Wednesday Jun 12, 2019   
While nuclear subsidies continue to make headlines, power markets across the Northeast are still seeing retirements of nuclear generators. The latest in the string of retirements is the retirement at the Pilgrim nuclear facility that dropped off the grid with the commencement of June. This facility helped provide power to New England. Similar to the other retirements, the generating station only had one unit causing it to become uneconomic without the ability to combine overhead like some of the other multi-unit facilities. However, the recently lost capacity is expected to be replaced by the Bridgeport Station combined cycle (485 MWs) expected to come online this month. Figure 1 | Pilgrim Nuclear Station Taking a look at the real time fuel mix, we can see that Pilgrim began to ramp off ... » read more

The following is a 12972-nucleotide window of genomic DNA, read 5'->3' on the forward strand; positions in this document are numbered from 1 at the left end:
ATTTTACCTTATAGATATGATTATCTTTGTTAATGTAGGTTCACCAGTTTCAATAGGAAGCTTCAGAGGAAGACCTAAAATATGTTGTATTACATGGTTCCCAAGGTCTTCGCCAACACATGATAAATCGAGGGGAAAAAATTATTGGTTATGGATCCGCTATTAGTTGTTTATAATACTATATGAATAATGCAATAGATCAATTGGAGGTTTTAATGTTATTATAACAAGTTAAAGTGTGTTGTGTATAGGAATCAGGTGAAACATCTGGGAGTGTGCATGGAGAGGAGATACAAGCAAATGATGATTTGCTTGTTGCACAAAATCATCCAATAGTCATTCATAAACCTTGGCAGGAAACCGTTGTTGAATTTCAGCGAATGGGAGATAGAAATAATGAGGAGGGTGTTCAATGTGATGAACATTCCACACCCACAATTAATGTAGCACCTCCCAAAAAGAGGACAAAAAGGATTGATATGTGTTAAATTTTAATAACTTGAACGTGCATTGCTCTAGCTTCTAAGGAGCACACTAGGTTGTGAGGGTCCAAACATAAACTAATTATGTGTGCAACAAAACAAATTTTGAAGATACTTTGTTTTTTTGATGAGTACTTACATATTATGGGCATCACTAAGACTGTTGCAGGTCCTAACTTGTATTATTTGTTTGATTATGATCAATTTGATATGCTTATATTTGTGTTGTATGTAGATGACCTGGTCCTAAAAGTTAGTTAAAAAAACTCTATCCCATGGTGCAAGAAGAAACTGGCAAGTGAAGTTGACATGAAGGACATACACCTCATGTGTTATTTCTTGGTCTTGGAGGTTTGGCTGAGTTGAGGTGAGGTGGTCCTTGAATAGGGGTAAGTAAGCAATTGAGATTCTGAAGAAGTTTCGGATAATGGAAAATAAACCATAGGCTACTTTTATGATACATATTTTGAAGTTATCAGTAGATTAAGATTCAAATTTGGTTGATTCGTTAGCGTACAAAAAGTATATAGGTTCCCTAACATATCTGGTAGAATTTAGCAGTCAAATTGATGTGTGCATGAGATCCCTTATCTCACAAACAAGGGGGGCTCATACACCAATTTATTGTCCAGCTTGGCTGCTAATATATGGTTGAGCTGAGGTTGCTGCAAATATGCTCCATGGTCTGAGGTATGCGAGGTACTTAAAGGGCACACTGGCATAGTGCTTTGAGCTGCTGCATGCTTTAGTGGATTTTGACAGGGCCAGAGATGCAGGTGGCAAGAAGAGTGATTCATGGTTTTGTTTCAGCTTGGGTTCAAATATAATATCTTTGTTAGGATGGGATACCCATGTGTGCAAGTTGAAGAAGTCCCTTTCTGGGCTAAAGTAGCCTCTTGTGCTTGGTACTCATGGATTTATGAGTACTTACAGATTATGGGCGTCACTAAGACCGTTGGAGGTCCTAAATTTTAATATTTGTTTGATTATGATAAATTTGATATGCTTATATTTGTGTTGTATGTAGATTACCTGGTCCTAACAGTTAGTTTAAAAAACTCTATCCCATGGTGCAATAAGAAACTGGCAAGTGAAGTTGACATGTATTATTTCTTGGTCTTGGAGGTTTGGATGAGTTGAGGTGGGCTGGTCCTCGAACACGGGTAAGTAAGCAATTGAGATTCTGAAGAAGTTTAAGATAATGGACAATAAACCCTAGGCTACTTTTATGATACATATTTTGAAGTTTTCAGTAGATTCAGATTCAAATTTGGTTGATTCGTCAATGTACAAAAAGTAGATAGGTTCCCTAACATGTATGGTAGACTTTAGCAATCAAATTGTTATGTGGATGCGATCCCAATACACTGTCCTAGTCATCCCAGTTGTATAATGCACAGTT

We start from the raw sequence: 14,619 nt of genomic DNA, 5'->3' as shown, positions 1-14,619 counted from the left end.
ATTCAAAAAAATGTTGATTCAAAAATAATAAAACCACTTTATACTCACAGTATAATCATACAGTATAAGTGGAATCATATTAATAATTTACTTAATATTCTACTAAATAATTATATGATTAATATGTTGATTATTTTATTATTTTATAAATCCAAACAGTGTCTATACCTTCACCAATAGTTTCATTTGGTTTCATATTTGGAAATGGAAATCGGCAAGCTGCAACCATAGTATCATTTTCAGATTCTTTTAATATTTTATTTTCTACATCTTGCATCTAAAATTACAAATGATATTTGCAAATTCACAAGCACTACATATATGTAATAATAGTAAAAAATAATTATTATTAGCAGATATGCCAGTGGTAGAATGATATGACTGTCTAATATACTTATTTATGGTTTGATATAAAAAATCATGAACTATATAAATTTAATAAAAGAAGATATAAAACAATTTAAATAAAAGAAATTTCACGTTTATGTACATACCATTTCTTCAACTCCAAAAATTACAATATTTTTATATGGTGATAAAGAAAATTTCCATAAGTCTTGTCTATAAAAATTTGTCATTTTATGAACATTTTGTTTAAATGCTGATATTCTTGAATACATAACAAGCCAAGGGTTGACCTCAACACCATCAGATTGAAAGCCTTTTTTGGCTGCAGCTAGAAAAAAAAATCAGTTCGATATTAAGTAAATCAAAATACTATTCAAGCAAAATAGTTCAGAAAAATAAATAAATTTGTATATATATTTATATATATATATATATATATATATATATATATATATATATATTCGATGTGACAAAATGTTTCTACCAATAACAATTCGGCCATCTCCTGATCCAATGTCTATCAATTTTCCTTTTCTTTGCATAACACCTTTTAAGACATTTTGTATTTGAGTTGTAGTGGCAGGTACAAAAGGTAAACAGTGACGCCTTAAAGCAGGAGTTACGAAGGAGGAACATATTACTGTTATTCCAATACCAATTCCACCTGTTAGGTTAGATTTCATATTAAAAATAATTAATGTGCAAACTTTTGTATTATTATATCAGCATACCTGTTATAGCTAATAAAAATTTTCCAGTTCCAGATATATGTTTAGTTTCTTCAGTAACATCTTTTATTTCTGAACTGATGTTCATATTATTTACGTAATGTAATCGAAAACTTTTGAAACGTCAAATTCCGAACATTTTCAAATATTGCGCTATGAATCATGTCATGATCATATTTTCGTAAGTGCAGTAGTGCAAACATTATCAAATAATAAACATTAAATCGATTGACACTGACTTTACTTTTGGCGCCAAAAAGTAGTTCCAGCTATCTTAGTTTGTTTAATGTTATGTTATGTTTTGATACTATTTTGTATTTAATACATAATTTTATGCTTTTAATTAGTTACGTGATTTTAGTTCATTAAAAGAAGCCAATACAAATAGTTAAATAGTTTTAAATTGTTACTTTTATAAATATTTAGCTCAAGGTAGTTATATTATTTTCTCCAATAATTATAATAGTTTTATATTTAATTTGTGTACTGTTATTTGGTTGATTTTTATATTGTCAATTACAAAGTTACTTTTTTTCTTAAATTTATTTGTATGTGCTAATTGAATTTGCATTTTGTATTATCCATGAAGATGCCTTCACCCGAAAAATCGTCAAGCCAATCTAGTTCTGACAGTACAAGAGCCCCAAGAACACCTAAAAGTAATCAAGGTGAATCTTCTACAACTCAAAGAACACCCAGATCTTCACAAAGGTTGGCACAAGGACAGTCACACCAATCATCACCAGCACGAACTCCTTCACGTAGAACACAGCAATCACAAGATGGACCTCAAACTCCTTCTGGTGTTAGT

Tuesday Jun 11, 2019   
There has been a radical change in the Lower 48 natural gas balancing since the beginning of the injection season. The EIA storage inventory has moved from a 228 BCF deficit to now a 182 BCF surplus and we are not even half way through the injection season. That flip in storage inventory has taken all fear out of the ability to fill the natural gas storage complex prior to the start of next winter. As a result the Q1 2020 NYMEX futures have drifted down from $3.04 at the beginning of April to now a settle of $2.74. The bearish benchmark NYMEX action has sent ripples throughout the country with fixed price basis following suit. There is one area that is not enjoying the price slide. Following record cold, a boost in native gas demand and ongoing system maintenance Alberta continues to ... » read more
Monday Jun 10, 2019